Founded in 1984

Shas (an acronym for "Shomrei Sefarad," the "Sephardic guardians") was established as a party in 1984, before the elections for the 11th Knesset. Shas was founded by ultra-Orthodox Sephardic Jews in response to their sense that they were at an institutional disadvantage and were under-represented in Israeli politics in comparison to Ashkenazi Haredim.  With the establishment of Shas on the national level, the Council of Torah Sages, headed by Rabbi Ovadia Yosef, was also established. Rabbi Menachem Shach, the head of the Lithuanian (non-Hasidic) ultra-Orthodox community, and Rabbi Yosef, served as the Council's highest decision-makers. After 1990, Rabbi Shach resigned this position, leaving Rabbi Ovadia Yosef as the sole spiritual leader of the Shas party.

At the height of its power, Shas received 17 Knesset seats following the 1999 elections. In the next four elections it won 11-12 seats. The death of Rabbi Yosef was among the factors for its weak performance in the 2015 elections - only 7 seats. The party rebounced in the two elections of 2019, winning 8-9 seats.

Shas champions "returning the crown to its former glory" (i.e., restoring the prestige of the traditional Sephardic community) and the promotion of social justice. The movement believes in the existence of the State of Israel as the state of the Jewish people and aspires to gather Jews from throughout the world in Israel. In terms of its security-political position, Shas supports arriving at peace agreements with the Arab states while preserving the security of the residents of Israel, but is opposed to the division of Jerusalem. In a series of Knesset votes on key diplomatic issues, however, Shas took a hawkish political stance.


Election Year Votes Count Number Of Seats Share Of Votes List Of Candidates Platform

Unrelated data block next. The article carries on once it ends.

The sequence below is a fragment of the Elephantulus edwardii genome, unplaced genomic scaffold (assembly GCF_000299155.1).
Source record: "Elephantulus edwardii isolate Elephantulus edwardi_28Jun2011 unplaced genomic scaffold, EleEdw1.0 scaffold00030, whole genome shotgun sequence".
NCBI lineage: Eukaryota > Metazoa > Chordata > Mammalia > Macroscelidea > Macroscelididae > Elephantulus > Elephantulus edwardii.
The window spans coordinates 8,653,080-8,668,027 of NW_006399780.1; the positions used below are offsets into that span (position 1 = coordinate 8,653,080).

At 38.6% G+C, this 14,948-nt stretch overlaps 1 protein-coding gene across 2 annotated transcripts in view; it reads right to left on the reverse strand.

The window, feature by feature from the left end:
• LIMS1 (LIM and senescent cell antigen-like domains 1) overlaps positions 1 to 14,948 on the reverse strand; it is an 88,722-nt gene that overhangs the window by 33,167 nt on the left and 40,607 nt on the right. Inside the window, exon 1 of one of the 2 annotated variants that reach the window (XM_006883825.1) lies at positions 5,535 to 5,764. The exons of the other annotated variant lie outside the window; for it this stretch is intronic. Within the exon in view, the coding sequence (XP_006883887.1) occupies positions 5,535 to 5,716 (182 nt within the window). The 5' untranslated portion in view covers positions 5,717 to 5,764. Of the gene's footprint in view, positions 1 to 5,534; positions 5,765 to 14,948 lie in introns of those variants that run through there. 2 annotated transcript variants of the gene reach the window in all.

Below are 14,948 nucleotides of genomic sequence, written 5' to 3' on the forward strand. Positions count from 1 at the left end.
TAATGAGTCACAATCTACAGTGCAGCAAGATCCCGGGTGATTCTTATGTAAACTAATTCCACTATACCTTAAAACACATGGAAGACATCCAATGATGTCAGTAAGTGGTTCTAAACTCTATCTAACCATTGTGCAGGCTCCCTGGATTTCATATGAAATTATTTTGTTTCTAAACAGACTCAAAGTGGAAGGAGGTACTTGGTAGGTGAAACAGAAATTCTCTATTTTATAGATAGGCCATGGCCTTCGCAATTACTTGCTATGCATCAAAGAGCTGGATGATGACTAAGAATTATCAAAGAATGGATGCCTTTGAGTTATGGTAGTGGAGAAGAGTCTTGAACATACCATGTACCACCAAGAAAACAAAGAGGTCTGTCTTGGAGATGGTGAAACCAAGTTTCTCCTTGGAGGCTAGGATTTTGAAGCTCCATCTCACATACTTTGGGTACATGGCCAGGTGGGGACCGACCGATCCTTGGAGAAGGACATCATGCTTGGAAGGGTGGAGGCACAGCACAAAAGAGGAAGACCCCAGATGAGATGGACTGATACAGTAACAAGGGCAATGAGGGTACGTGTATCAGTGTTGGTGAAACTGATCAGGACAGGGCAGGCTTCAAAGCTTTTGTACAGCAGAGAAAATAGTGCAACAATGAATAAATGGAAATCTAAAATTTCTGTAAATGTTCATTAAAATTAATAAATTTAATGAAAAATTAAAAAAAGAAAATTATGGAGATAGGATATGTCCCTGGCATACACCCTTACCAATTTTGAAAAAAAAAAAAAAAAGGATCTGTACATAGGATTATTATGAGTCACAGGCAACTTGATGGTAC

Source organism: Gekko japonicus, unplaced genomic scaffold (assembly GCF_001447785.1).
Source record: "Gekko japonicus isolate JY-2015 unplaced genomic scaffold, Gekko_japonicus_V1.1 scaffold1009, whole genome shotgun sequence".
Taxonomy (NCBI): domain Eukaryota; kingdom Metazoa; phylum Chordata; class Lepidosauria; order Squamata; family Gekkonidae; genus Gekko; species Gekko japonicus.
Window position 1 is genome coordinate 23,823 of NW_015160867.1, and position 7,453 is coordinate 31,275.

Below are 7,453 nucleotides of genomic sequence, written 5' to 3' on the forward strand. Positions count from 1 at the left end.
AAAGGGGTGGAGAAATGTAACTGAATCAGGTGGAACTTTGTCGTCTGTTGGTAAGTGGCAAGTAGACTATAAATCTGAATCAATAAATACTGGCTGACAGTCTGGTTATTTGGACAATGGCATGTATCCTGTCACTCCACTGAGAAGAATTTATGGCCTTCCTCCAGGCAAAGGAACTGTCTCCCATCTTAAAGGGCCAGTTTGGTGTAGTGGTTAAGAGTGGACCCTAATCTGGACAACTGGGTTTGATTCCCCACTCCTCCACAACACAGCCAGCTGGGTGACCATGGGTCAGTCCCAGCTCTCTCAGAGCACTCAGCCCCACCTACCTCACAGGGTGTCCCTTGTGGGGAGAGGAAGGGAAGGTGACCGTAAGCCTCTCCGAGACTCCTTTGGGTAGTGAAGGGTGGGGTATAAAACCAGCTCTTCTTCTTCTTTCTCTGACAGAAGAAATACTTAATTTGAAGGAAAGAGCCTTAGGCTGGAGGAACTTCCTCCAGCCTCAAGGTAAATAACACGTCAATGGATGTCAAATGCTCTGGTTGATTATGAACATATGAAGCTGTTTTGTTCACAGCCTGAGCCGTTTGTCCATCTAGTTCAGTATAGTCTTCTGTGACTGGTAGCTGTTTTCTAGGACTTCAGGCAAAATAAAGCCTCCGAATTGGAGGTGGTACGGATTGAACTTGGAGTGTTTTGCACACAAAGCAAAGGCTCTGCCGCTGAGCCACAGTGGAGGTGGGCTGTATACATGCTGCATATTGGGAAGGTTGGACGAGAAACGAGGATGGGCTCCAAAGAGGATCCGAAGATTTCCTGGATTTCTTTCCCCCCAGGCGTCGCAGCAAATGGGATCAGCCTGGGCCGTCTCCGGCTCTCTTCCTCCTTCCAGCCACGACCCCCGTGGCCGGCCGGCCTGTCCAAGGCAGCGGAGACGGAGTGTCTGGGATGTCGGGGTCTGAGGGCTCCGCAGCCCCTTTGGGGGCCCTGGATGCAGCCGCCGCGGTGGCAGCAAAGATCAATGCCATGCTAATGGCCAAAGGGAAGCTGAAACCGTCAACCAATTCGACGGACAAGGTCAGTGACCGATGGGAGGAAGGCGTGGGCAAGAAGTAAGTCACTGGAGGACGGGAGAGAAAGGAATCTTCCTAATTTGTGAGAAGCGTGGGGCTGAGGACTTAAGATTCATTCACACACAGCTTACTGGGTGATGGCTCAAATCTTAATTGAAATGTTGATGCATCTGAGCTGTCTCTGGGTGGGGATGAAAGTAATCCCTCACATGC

2022 392,964 11 8.2 Candidates Candidates
2021 316,008 9 7.2 Candidates Candidates
2020 352,853 9 7.7 Candidates Candidates
September 2019 330,199 9 7.4 Candidates Candidates
April 2019 258,275 8 6.0 Candidates Candidates
2015 241,613 7 5.7 Candidates Candidates
2013 331,868 11 8.8 Candidates Candidates
2009 286,300 11 8.5 Candidates Candidates
2006 299,054 12 9.5 Candidates Candidates
2003 258,879 11 8.2 Candidates Candidates
1999 430,676 17 13.0 Candidates Candidates
1996 259,976 10 8.5 Candidates Candidates
1992 129,347 6 4.9 Candidates Candidates
1988 107,709 6 4.7 Candidates Candidates
1984 63,605 4 3.1 Candidates Candidates

Note that the candidates and platforms in this table are in Hebrew.

Yitzhak Peretz, Aryeh Deri, Eli Yishai, Ariel Atias


Shas was included in the government for the first time in the national unity government formed after the 1984 elections. The first Shas members to serve as ministers were Yitzhak Peretz and Aryeh Deri. In 1990, Prime Minister Yitzhak Shamir formed a narrow government in which Shas had three ministers, with Raphael Pinchasi joining Peretz and Deri. After the change in government in 1992, Shas entered the government of Yitzchak Rabin, with Aryeh Deri serving as a minister. Deri resigned from the government in September 1993, after the signing of the Oslo Accords, when an indictment for fraud was brought against him. Shas then remained outside the government until the election of Binyamin Netanyahu as prime minister in 1996. Two members of Shas served as ministers in the first Netanyahu government – Eli Yishai and Eli Suissa. In the wake of Shas's success in the 1999 elections, the party joined the coalition headed by Ehud Barak and received four cabinet positions. Shas left the coalition due to disagreements with Meretz and Barak's participation in the Camp David Accords. After Ariel Sharon's victory in the 2001 elections, Shas joined his first government. After the 2003 elections, however, Shas chose to remain in the opposition rather than to sit in the same government as the Shinui party. Shas returned to the coalition headed by Kadima, with four of its members serving as ministers in Ehud Olmert's government. Shas also had this level of representation in the second Netanyahu government. Shas did not join Benjamin Netanyahu's 3rd government but returned to his 4th government (took office in May 2015), receiving two ministerial positions.